The Marcos desire that United States contractors come to Manila to negotiate construction contracts for roads. He said he would guarantee them there would be no under-the-table payoffs, the fear of which he believes has prevented U.S. contractors from being interested in the past. (This statement he also made in front of a group of his Ministers and U.S. Charge d’Affaires Wilson with whom he discussed some matters in my presence after our private talk.) I told him I would inform Washington of his desires. I was thinking the Department of Commerce might be interested. I also suggested that through the Philippine Bank or the Philippine Embassy in the U.S., he could probably get information on road contractors in the Federal Highway System and Dunn and Bradstreet reports on those interested. I surmise one of his interests [Page 796]in U.S. contractors is that they might make it easier to finance his road program. I understand U.S. contractors would have to take Philippine contractors as joint venturers and that the Philippine Bank guarantees might be available for highly qualified and reputable companies.
The Marcos desire that U.S. Armed Forces at Clark conduct a civil action program to help hamlets in the area. This is to be part of anti-Huk work and part of a program to improve the U.S. image, as “good work done” stories could be leaked to the press. He is thinking of help with farm roads, irrigation ditches, schools—small and scattered work—a completely U.S. program. (I understand from Embassy Manila such a program is now contemplated.)
Marcos said the Huks in the provinces are known and could be picked up but are connected with intellectuals in Manila whom he wished to identify first. The Huks are now supporting political candidates, and he is supporting the best candidates to oppose them without reference to party lines. Candidates deny a connection with the Huks or that they seek Huk support, and he has told them that if they get elected and help the Huks, he will clamp down. The Huks infiltrated guards at Clark, necessitating his using the constabulary to guard the base. Also some accommodation with lower army echelons, necessitating his change of army units in the area. Also some Huks have had M–16 weapons.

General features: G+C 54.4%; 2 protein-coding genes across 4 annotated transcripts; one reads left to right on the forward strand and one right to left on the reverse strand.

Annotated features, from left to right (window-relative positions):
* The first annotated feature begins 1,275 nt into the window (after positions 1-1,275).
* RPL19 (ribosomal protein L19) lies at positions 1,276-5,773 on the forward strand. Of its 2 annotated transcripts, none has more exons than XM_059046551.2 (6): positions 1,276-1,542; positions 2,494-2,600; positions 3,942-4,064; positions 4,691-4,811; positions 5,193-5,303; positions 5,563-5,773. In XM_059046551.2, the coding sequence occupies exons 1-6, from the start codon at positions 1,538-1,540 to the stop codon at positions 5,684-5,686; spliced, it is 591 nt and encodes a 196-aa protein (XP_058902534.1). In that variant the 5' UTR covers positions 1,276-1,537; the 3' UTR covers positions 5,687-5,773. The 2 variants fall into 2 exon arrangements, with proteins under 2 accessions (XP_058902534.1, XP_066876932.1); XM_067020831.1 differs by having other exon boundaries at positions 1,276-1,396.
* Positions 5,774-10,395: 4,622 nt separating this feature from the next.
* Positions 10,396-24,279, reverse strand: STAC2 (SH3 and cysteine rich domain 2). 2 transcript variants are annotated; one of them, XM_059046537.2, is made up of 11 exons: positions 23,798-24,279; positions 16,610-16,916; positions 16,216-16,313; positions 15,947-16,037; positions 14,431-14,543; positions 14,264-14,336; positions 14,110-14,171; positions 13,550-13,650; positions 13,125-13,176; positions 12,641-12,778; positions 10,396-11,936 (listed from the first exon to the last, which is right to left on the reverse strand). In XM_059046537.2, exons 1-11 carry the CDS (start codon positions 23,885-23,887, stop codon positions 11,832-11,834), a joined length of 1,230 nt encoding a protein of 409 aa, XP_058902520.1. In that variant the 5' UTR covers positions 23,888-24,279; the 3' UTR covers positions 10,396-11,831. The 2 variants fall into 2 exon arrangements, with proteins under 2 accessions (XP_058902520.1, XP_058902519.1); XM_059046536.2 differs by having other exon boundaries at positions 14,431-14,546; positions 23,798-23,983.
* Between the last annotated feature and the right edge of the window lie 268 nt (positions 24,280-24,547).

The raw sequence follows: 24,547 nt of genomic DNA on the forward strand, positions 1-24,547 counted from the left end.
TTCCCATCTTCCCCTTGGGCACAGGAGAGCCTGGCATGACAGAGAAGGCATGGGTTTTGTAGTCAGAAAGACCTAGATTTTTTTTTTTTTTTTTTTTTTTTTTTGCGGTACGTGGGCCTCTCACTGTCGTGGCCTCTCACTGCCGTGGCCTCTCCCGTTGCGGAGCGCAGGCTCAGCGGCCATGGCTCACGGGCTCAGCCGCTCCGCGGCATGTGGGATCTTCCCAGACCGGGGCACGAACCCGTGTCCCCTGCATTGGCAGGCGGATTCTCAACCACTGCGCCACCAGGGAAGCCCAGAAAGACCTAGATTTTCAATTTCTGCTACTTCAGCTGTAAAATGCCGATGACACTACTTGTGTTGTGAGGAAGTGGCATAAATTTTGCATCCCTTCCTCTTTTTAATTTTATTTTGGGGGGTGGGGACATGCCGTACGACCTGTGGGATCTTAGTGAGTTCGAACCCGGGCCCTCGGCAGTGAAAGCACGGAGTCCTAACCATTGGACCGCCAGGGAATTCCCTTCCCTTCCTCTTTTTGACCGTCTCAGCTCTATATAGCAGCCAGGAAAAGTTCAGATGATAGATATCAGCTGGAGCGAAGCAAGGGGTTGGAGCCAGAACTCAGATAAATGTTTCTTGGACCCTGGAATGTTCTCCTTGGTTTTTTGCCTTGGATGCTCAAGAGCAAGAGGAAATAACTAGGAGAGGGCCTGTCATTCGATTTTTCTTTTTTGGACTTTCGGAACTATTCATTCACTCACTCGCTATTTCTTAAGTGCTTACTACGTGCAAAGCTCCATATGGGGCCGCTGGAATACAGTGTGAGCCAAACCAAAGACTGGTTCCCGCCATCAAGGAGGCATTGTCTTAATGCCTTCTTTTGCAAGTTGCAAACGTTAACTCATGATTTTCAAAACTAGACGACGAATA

Discussion was held of the situation in Vietnam (I said progress is being made in all respects), of peace negotiations (I said no sign of change in attitude by Hanoi) of the importance of Vietnam to all Asia (he agreed, and said all Asian leaders agreed. He said even Sukarno had told him he was glad of the U.S. presence in Asia and that Sukarno claimed he was “using” the Communists). It is possible, if Washington thinks it useful, that he might be willing to start a movement toward negotiation for a limited purpose of prisoner exchange.

Before leaving Vietnam, I had discussed various proposals with the Military Assistance Command in Vietnam, Civil Operations for Revolutionary Development, and the Agency for International Development for Philippines help in technical and civilian fields. I did not discuss these with President Marcos because I did not want to confuse the engineering battalion issue. De Venecia thinks it important to have the civilian “mix” with the military aid. Probably this will come up when Secretary Ramos comes to Vietnam. I will send a separate message about this.

So far, there have been no press leaks. The President’s lunch at the Palace was very small, and included U.S. Charge Wilson and his wife. The only sizeable party (about 50) was given by Secretary and Mrs. Ramos and Mrs. Perez (widow of former House Speaker and mother-in-law of De Venecia) at Mrs. Perez’ home. Presumably, only [Page 797]friends of the government were invited and they were not necessarily told of the Presidential invitation.

  1. Source: Johnson Library, National Security File, Country File, Vietnam, 5 D (2), Allies Troop Commitments and Other Aid, 1967–69. Secret. The source text is the text of telegram 3760 from Manila that was retyped for the President. There is an indication on the transmittal memorandum from Rostow to the President that the President saw this telegram.
  2. Jose de Venecia, Minister of the Philippines Embassy in Vietnam, proposed the establishment of a private Philippine corporation employing Filipino technicians to carry out rural reconstruction and refugee settlement work, the establishment of a Philippine manned helicopter squadron, and Philippine and other third country pilots flying F–5 aircraft in combat in Vietnam. (Memorandum from Chadbourn to Bundy, October 18; National Archives and Records Administration, RG 59, EA/VN Files: Lot 75 D 334, Free World Assistance—Philippines)
  3. See footnote 5, Document 357.